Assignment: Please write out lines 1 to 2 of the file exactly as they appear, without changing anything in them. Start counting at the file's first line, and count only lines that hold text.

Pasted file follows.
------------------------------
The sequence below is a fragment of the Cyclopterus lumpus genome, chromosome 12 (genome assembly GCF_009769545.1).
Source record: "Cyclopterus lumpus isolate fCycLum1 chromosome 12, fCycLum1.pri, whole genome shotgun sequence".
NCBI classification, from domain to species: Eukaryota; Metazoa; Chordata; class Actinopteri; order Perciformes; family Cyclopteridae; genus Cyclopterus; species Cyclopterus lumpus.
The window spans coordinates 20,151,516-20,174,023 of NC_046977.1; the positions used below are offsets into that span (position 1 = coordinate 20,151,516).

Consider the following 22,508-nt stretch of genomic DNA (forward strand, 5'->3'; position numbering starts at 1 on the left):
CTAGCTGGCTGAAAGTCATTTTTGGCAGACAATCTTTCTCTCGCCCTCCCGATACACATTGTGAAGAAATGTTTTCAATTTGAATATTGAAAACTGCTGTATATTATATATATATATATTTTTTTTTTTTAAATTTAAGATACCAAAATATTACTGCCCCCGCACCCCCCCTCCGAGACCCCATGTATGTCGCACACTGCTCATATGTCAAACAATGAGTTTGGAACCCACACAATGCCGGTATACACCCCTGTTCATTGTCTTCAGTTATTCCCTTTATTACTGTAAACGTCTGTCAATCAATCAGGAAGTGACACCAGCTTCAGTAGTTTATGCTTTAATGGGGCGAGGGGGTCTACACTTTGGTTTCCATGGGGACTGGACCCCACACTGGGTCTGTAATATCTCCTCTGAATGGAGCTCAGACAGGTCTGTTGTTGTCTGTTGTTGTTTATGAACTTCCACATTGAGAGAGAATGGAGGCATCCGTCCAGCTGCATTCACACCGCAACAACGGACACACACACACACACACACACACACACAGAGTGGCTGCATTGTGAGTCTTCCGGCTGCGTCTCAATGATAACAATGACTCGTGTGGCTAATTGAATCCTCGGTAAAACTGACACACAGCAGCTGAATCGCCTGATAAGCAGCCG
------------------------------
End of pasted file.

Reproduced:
The sequence below is a fragment of the Cyclopterus lumpus genome, chromosome 12 (genome assembly GCF_009769545.1).
Source record: "Cyclopterus lumpus isolate fCycLum1 chromosome 12, fCycLum1.pri, whole genome shotgun sequence".